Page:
Opposition parties in Mexico are demanding an investigation into the reported sale of voter registration information to a firm in the United States that then sold the data to the U.S. government. The alleged data sale is seen by many Mexicans as an intrusion on the nation's sovereignty.
The story of the voter registration data purchase emerged in a Milenio newspaper investigative report last week. According to the report, the U.S. government commissioned a private company known as ChoicePoint to obtain Mexican voter registration information and other data. The alleged request for this data came from the U.S. Immigration and Naturalization Service, which has now been absorbed by the new Homeland Security Department.
ChoicePoint has acknowledged purchasing data on Mexico's 65 million registered voters as well as data on six million licensed drivers in Mexico City. The company says the transaction was carried out with a private Mexican company and that it was within the law. The company denies having obtained any such information directly from a Mexican government source.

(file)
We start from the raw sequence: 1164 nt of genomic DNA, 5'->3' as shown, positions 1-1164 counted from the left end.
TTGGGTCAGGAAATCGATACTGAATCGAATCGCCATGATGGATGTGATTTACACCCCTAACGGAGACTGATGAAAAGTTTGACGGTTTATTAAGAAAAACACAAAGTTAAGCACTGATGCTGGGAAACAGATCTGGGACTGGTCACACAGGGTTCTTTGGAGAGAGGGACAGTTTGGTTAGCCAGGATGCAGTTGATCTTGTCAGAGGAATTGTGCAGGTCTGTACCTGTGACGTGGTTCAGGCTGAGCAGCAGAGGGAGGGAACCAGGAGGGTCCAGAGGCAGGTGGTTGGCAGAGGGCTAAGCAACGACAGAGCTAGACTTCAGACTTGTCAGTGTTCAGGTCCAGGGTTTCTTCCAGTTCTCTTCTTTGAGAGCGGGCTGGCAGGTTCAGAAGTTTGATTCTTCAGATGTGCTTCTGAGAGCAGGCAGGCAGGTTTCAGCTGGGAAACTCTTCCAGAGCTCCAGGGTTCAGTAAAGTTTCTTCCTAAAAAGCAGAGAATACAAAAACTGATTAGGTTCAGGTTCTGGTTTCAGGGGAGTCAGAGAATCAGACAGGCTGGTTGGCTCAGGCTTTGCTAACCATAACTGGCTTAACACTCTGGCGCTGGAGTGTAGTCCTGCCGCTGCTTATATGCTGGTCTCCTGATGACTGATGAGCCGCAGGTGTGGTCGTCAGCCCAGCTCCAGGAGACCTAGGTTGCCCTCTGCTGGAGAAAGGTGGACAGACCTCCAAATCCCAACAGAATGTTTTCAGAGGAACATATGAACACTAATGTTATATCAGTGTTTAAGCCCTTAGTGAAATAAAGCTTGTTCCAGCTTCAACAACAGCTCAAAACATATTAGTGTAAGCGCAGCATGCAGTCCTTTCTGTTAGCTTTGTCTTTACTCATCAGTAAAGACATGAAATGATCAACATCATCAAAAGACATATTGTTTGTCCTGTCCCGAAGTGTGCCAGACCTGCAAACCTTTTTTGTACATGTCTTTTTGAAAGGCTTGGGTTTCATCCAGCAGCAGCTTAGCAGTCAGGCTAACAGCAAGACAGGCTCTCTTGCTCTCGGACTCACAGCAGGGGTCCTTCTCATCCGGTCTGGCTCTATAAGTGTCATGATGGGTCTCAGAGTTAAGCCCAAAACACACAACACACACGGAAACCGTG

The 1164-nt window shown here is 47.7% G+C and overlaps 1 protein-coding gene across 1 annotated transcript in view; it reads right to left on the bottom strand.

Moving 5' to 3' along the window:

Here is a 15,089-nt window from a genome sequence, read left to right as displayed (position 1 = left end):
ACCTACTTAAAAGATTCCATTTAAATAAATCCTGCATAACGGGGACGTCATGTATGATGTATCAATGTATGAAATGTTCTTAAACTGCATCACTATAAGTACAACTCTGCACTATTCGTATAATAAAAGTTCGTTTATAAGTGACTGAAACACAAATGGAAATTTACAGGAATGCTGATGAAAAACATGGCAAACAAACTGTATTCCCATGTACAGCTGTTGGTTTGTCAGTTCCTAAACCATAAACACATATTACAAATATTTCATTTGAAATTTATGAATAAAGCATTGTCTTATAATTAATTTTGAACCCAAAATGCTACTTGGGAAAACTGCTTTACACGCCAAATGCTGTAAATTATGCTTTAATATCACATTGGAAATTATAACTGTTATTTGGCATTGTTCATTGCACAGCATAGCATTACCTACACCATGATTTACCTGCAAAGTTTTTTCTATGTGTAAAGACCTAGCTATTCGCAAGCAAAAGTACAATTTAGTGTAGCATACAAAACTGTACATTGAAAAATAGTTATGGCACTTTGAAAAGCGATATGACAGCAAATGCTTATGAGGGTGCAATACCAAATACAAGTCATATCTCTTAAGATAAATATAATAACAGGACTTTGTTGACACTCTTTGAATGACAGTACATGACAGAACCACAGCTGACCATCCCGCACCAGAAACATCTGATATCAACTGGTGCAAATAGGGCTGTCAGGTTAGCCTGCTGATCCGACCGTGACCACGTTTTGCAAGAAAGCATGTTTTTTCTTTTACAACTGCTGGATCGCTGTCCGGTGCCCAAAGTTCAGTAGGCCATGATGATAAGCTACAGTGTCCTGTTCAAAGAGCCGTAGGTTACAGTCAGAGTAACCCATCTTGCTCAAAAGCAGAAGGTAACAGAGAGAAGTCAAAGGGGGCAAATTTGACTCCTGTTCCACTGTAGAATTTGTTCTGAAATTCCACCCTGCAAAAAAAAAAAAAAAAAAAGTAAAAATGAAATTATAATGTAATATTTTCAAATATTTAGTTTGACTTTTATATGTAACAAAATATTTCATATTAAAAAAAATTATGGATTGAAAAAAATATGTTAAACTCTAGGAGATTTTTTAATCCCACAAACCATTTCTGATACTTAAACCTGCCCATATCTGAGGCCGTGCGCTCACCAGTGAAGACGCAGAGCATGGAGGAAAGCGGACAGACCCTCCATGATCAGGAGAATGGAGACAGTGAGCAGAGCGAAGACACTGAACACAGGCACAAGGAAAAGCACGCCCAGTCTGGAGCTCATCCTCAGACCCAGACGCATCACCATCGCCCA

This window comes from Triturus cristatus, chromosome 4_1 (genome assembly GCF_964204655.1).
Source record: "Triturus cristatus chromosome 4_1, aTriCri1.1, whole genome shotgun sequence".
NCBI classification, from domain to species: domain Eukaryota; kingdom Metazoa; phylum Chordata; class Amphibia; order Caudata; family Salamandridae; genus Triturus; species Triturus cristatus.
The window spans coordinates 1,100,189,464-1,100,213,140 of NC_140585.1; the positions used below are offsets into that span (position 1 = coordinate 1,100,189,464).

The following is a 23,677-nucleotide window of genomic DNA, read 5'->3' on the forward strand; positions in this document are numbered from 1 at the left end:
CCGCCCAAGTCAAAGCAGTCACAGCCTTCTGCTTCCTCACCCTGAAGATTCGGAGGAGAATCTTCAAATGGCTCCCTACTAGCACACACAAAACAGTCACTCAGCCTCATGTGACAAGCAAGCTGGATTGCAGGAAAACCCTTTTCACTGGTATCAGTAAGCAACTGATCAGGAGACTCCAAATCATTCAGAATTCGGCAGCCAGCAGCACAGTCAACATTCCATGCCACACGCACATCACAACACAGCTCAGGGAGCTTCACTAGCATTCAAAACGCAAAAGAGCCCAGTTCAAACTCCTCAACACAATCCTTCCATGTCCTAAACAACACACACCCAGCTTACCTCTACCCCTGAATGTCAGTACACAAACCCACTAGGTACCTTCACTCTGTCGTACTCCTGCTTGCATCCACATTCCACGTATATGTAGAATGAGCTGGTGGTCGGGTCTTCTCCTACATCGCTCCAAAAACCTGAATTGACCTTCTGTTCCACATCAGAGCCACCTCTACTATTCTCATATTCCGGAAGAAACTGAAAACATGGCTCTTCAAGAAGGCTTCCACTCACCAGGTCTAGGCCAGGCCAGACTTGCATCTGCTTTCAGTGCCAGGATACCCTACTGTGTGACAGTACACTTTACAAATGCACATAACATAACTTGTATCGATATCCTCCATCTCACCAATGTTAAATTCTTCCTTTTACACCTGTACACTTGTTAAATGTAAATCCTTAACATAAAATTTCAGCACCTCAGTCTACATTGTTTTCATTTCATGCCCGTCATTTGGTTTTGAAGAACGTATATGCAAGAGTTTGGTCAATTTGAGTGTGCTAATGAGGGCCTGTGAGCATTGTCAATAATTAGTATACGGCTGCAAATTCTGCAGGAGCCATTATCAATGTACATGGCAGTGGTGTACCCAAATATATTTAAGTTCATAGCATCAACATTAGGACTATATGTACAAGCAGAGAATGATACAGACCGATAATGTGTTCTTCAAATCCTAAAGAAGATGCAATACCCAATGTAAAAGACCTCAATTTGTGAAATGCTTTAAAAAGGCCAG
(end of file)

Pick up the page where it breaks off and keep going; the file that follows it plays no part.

Alejandro Encinas, Mexico City's Secretary of Government, however, says ChoicePoint is a company with what he calls a "dark past."
He says city officials are investigating how the information on drivers' licenses was obtained and he called on the Mexican federal government to investigate the sale of data from the nation's electoral institute.
Opposition party leaders have called on President Vicente Fox to ask the United States why it was seeking this data. Legislators from the Institutional Revolutionary Party and the Party of the Democratic Revolution have expressed outrage over the sale of voter data, insisting that such information should be confidential and kept in Mexico.
The Mexican Federal Electoral Institute has filed a criminal complaint against anyone found to have sold the voter data to ChoicePoint. Meanwhile, the federal prosecutor in charge of election-related crimes has launched an investigation and is seeking cooperation from the United States.
The scandal over the electoral data sale comes less than three months before important mid-term elections in Mexico. Electoral officials, however, say the sale of voter registration information should have no effect on the elections set for July 6.